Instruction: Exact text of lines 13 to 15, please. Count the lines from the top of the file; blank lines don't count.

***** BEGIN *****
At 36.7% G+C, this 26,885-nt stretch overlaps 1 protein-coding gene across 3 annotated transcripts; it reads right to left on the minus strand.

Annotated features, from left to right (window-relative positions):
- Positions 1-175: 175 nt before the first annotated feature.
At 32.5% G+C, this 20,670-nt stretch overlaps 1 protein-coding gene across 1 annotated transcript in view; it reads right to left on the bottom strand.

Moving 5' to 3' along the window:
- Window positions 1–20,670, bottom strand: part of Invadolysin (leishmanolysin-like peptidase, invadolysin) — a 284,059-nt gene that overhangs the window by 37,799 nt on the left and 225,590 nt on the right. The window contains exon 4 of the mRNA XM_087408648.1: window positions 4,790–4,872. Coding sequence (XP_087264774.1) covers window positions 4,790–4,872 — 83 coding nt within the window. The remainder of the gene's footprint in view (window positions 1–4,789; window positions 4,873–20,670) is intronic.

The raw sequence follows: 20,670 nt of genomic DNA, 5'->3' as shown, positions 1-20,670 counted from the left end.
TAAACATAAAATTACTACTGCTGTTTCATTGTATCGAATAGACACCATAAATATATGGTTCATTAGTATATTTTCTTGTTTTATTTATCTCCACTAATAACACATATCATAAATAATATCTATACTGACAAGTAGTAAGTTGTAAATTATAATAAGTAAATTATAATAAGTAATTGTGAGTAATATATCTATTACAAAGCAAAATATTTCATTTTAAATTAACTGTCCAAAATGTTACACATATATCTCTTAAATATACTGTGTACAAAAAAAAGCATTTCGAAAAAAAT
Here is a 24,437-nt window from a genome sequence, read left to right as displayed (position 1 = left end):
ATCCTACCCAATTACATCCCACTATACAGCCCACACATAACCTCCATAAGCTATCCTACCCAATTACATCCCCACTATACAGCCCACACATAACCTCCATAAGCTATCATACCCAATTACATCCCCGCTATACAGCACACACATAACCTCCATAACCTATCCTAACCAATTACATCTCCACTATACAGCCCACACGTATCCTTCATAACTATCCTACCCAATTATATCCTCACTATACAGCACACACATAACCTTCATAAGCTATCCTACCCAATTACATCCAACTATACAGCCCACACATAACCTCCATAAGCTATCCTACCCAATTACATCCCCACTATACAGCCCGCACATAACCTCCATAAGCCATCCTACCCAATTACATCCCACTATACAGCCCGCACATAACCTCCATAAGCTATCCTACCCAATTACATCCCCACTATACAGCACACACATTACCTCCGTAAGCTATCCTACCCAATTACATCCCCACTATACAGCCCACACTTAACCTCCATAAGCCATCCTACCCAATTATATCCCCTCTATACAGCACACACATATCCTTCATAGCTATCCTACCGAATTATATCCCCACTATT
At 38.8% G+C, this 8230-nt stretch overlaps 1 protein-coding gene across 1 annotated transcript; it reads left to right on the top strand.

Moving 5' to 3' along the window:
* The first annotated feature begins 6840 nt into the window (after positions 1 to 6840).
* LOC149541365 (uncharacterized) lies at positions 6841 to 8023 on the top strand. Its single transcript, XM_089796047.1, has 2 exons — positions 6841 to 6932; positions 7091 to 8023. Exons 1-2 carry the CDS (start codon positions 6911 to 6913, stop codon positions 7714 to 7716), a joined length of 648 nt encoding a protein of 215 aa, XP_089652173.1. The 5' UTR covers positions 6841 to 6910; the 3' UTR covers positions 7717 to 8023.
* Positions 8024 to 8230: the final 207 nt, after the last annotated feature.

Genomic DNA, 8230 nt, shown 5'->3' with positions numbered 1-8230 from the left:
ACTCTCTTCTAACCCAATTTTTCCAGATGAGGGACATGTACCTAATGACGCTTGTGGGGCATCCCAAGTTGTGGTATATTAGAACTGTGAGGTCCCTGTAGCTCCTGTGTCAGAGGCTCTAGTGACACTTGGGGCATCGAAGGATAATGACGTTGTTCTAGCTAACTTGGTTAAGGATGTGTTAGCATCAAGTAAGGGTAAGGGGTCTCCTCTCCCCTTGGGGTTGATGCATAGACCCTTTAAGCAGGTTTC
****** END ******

* The first annotated feature begins 6840 nt into the window (after positions 1 to 6840).
* LOC149541365 (uncharacterized) lies at positions 6841 to 8023 on the top strand. Its single transcript, XM_089796047.1, has 2 exons — positions 6841 to 6932; positions 7091 to 8023. Exons 1-2 carry the CDS (start codon positions 6911 to 6913, stop codon positions 7714 to 7716), a joined length of 648 nt encoding a protein of 215 aa, XP_089652173.1. The 5' UTR covers positions 6841 to 6910; the 3' UTR covers positions 7717 to 8023.
* Positions 8024 to 8230: the final 207 nt, after the last annotated feature.